Actually, there's one other extraordinary thing going on in this article about Sotomayor's "sharp tongue" and it comes up right in the lede, without much fanfare:
Judge Sonia Sotomayor, President Obama's Supreme Court choice, has a blunt and even testy side, and it was on display in December during an argument before the federal appeals court in New York. The case concerned a Canadian man who said American officials had sent him to Syria to be tortured, and Judge Sotomayor peppered a government lawyer with skeptical questions.
"So the minute the executive raises the specter of foreign policy, national security," Judge Sotomayor asked the lawyer, Jonathan F. Cohn, "it is the government's position that that is a license to torture anyone?"
Mr. Cohn managed to get out two and a half words: "No, your hon---- ."
Judge Sotomayor cut him off, then hit him with two more questions and a flat declaration of what she said was his position. The lawyer managed to say she was wrong, but could not clarify the point until the chief judge, Dennis G. Jacobs, stepped in, asking, "Why don't we just get the position?"
To supporters, Judge Sotomayor's vigorous questioning of the Bush administration's position in the case of the Canadian, Maher Arar, showcases some of her strengths. She is known as a formidably intelligent judge with a prodigious memory who meticulously prepares for oral arguments and is not shy about grilling the lawyers who appear before her to ensure that she fully understands their arguments.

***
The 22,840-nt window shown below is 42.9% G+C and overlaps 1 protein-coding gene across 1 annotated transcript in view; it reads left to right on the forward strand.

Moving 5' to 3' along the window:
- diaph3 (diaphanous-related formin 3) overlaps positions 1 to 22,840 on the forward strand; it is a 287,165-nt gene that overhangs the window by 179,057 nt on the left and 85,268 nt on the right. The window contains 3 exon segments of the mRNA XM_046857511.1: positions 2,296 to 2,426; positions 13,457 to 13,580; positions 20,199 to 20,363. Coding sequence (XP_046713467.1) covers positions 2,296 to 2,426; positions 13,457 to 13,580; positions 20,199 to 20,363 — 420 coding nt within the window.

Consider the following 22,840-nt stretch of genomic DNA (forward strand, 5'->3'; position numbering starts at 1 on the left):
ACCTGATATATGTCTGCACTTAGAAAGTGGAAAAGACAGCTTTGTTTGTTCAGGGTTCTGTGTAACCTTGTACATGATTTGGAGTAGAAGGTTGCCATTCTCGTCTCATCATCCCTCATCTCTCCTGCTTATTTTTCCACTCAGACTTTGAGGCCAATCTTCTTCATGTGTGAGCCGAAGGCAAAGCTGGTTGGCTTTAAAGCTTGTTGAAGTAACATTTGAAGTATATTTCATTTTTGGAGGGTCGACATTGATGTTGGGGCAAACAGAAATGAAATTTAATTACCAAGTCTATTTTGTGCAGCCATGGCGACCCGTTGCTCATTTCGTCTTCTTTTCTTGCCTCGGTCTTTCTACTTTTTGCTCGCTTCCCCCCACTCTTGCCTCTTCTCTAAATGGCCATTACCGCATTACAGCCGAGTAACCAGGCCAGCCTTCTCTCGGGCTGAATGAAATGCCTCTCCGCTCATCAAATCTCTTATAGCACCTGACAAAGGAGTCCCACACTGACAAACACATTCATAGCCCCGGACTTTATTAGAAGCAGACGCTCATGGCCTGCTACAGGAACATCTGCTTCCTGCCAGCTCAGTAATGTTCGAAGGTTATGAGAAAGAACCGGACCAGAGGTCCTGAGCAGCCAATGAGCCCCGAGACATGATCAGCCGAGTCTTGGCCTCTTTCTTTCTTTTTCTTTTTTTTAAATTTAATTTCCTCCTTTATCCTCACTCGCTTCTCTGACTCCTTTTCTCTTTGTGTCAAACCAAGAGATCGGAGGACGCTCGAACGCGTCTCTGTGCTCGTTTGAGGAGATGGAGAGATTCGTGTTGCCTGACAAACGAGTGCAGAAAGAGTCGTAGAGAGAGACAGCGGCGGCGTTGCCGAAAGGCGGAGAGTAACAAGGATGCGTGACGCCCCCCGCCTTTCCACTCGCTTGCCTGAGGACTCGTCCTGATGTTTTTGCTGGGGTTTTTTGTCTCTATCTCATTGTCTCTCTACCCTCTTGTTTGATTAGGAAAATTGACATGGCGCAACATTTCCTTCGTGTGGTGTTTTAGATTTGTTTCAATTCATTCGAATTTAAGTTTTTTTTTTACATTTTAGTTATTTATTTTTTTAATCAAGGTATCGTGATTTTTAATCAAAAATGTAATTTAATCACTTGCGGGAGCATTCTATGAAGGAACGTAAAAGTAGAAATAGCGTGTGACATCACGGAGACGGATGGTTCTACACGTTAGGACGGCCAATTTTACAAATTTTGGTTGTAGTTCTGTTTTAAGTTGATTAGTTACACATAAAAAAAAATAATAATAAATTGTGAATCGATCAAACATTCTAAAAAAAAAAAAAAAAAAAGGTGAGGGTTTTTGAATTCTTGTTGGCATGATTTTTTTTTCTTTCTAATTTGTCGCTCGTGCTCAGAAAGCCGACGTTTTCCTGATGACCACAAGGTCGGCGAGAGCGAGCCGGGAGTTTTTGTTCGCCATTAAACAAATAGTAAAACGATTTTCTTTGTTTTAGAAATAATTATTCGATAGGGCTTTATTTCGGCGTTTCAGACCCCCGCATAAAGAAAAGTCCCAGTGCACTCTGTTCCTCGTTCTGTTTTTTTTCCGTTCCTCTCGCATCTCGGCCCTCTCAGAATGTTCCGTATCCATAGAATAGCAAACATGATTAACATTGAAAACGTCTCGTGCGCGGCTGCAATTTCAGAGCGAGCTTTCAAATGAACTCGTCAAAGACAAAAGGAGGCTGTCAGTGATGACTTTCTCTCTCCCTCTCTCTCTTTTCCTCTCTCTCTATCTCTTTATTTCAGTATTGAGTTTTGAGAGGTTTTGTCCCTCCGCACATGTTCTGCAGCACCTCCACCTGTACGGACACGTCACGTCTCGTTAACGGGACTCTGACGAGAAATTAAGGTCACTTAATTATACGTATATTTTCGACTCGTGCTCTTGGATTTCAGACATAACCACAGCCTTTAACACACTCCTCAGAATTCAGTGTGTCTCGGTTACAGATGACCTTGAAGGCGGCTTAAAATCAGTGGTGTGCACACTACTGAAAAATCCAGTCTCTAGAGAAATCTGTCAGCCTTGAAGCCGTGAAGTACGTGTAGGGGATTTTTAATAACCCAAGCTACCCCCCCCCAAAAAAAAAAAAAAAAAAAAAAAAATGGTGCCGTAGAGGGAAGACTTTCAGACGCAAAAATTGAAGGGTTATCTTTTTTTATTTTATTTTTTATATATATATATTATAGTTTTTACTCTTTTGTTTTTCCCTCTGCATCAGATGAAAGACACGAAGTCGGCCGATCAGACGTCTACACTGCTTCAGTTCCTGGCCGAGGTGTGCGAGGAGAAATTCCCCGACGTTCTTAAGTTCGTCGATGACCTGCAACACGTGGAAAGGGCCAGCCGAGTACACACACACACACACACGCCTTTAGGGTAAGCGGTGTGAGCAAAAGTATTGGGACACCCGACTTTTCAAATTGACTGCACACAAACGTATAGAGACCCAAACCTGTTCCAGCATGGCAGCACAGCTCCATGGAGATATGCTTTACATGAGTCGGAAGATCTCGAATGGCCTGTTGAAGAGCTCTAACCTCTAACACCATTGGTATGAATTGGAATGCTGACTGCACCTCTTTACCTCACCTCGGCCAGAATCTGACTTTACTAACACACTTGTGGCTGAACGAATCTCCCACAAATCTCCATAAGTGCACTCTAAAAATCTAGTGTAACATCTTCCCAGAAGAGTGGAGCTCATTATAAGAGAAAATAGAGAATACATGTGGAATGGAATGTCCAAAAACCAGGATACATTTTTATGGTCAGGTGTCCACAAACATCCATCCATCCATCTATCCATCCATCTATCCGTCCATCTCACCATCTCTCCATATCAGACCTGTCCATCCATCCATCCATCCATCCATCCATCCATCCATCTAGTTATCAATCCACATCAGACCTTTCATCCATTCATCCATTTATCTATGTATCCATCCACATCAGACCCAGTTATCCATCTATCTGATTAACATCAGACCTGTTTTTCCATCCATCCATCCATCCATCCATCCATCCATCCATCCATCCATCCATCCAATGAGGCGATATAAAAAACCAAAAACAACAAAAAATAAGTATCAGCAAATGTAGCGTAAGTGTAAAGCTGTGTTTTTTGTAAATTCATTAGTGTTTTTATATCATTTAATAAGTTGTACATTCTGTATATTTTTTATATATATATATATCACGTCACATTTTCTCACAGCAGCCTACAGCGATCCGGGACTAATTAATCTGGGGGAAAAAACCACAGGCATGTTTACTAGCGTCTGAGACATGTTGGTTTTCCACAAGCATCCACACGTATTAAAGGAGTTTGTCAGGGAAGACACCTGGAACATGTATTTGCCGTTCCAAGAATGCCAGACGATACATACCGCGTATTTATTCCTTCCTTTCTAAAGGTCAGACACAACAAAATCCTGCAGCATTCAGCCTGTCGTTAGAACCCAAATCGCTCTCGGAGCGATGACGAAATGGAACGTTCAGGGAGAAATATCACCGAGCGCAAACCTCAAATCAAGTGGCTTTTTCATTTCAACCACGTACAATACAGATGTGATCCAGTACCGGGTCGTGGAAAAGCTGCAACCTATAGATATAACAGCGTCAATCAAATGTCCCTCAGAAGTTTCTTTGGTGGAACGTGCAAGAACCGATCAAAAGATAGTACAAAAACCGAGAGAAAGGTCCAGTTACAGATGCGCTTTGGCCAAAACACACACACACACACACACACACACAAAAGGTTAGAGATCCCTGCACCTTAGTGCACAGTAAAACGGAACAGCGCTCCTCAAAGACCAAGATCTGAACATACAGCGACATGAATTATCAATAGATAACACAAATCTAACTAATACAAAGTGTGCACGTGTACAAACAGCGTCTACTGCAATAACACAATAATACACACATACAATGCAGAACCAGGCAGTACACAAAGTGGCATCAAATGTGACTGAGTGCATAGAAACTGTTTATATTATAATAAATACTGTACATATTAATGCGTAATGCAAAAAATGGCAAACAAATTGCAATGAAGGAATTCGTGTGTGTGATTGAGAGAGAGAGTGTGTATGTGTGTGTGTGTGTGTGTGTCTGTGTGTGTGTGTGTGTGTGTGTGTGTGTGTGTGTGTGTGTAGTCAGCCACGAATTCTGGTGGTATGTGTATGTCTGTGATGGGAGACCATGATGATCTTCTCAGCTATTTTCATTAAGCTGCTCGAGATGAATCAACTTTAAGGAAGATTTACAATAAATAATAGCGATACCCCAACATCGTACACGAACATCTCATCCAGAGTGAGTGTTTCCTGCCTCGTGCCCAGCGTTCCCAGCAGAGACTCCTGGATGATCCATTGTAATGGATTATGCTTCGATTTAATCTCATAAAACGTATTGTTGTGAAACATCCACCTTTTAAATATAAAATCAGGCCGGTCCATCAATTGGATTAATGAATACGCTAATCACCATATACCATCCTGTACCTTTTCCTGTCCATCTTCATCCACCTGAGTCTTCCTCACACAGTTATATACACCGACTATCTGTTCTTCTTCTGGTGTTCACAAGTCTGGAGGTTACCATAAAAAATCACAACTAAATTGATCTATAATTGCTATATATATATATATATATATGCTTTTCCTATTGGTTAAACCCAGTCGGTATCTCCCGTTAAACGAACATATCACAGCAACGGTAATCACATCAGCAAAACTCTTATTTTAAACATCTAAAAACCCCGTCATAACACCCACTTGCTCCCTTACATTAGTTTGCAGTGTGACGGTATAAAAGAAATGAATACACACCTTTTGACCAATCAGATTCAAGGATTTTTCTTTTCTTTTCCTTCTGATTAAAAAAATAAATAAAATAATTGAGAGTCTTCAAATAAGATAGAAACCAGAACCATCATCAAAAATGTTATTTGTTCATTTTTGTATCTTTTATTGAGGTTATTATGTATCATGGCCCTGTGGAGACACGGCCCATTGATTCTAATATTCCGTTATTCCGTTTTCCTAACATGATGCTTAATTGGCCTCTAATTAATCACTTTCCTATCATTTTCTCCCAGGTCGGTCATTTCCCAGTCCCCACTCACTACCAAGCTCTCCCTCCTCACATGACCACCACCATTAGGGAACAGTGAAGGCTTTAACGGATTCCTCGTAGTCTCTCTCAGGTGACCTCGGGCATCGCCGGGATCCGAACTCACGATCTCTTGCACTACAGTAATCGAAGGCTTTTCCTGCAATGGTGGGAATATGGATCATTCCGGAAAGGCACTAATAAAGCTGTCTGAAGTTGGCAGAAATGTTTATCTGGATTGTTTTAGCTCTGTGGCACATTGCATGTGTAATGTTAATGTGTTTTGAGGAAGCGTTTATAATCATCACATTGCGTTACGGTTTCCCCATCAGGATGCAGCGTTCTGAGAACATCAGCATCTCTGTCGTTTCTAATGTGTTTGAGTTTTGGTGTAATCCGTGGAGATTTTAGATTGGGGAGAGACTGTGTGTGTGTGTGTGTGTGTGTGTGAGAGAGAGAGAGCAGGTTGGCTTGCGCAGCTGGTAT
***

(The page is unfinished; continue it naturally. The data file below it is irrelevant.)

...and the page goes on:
That's right! The cited example of Sotomayor's temperament comes in the Maher Arar case, and if there was ever an occasion for "vigorous questioning," it is in that particular instance! I'll allow Wikipedia to summarize the particulars, which this article glossed over in earnest:
Arar was detained during a layover at John F. Kennedy International Airport in September 2002 on his way home to Canada from a family vacation in Tunis. He was held in solitary confinement in the United States for nearly two weeks, questioned, and denied meaningful access to a lawyer. The US government suspected him of being a member of Al Qaeda and deported him, not to Canada, his current home, but to his native Syria, even though its government is known to use torture. He was detained in Syria for almost a year, during which time he was tortured, according to the findings of the Arar Commission, until his release to Canada.
The government of Canada ordered a commission of inquiry which concluded that he was tortured. The commission of inquiry publicly cleared Arar of any links to terrorism, and gave him a C$10.5 million settlement. The Syrian government reports it knows of no links of Arar to terrorism.
Despite the Canadian court ruling, the United States government has not exonerated Arar and, on the contrary, has made public statements to state their belief that Arar is affiliated with members of organizations they describe as terrorist. As of February 2009, Arar and his family remain on a watchlist. His US lawyers at the Center for Constitutional Rights are currently pursuing his case, Arar v. Ashcroft, which seeks compensatory damages on Arar's behalf and also a declaration that the actions of the US government were illegal and violated his constitutional, civil, and international human rights.
Speaking only for myself, I think that if I were ever mistakenly sent to Syria to be tortured for a year, only to be greeted, upon release, by the United States government's refusal to acknowledge, rectify, or apologize for their error, I should hope I'd have at least one sharp-tongued judge probing the matter in depth!
Sotomayor's Sharp Tongue Raises Issue of Temperament [New York Times]
Scalia's Temper Rises Again [CBS News]